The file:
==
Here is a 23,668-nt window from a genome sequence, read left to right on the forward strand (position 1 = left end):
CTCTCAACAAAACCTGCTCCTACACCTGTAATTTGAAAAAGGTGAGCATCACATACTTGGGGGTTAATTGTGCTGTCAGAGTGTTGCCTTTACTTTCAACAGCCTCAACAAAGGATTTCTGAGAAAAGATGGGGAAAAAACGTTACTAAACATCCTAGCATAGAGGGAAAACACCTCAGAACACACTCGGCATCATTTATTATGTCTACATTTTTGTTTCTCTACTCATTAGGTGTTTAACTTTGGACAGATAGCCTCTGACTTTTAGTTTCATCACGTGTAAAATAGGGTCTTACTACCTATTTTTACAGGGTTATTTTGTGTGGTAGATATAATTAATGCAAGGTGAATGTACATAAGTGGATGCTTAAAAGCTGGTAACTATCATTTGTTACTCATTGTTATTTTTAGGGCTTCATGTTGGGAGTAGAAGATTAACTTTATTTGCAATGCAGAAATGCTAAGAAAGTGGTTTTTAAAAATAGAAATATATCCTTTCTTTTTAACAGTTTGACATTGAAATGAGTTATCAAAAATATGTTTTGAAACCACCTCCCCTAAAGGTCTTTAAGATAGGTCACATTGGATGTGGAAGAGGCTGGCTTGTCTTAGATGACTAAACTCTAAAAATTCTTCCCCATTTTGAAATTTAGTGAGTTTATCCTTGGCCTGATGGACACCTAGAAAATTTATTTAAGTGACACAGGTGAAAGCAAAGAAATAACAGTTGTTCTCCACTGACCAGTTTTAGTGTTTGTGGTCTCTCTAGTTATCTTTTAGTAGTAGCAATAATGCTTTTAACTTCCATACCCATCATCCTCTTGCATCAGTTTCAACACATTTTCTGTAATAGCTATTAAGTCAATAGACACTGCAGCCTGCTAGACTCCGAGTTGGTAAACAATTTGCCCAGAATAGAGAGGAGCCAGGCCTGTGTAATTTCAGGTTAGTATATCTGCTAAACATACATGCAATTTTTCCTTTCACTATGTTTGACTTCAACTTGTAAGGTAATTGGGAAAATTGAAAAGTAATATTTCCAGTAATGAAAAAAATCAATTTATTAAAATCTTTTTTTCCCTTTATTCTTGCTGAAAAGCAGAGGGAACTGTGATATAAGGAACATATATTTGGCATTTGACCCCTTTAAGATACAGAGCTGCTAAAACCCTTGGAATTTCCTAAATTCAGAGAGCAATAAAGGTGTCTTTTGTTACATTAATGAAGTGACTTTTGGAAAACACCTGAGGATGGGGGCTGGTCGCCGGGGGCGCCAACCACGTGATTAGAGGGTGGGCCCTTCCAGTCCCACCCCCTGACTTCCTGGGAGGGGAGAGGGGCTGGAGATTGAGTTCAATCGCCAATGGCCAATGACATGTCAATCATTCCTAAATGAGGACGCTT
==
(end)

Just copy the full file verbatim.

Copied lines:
Here is a 23,668-nt window from a genome sequence, read left to right on the forward strand (position 1 = left end):
CTCTCAACAAAACCTGCTCCTACACCTGTAATTTGAAAAAGGTGAGCATCACATACTTGGGGGTTAATTGTGCTGTCAGAGTGTTGCCTTTACTTTCAACAGCCTCAACAAAGGATTTCTGAGAAAAGATGGGGAAAAAACGTTACTAAACATCCTAGCATAGAGGGAAAACACCTCAGAACACACTCGGCATCATTTATTATGTCTACATTTTTGTTTCTCTACTCATTAGGTGTTTAACTTTGGACAGATAGCCTCTGACTTTTAGTTTCATCACGTGTAAAATAGGGTCTTACTACCTATTTTTACAGGGTTATTTTGTGTGGTAGATATAATTAATGCAAGGTGAATGTACATAAGTGGATGCTTAAAAGCTGGTAACTATCATTTGTTACTCATTGTTATTTTTAGGGCTTCATGTTGGGAGTAGAAGATTAACTTTATTTGCAATGCAGAAATGCTAAGAAAGTGGTTTTTAAAAATAGAAATATATCCTTTCTTTTTAACAGTTTGACATTGAAATGAGTTATCAAAAATATGTTTTGAAACCACCTCCCCTAAAGGTCTTTAAGATAGGTCACATTGGATGTGGAAGAGGCTGGCTTGTCTTAGATGACTAAACTCTAAAAATTCTTCCCCATTTTGAAATTTAGTGAGTTTATCCTTGGCCTGATGGACACCTAGAAAATTTATTTAAGTGACACAGGTGAAAGCAAAGAAATAACAGTTGTTCTCCACTGACCAGTTTTAGTGTTTGTGGTCTCTCTAGTTATCTTTTAGTAGTAGCAATAATGCTTTTAACTTCCATACCCATCATCCTCTTGCATCAGTTTCAACACATTTTCTGTAATAGCTATTAAGTCAATAGACACTGCAGCCTGCTAGACTCCGAGTTGGTAAACAATTTGCCCAGAATAGAGAGGAGCCAGGCCTGTGTAATTTCAGGTTAGTATATCTGCTAAACATACATGCAATTTTTCCTTTCACTATGTTTGACTTCAACTTGTAAGGTAATTGGGAAAATTGAAAAGTAATATTTCCAGTAATGAAAAAAATCAATTTATTAAAATCTTTTTTTCCCTTTATTCTTGCTGAAAAGCAGAGGGAACTGTGATATAAGGAACATATATTTGGCATTTGACCCCTTTAAGATACAGAGCTGCTAAAACCCTTGGAATTTCCTAAATTCAGAGAGCAATAAAGGTGTCTTTTGTTACATTAATGAAGTGACTTTTGGAAAACACCTGAGGATGGGGGCTGGTCGCCGGGGGCGCCAACCACGTGATTAGAGGGTGGGCCCTTCCAGTCCCACCCCCTGACTTCCTGGGAGGGGAGAGGGGCTGGAGATTGAGTTCAATCGCCAATGGCCAATGACATGTCAATCATTCCTAAATGAGGACGCTT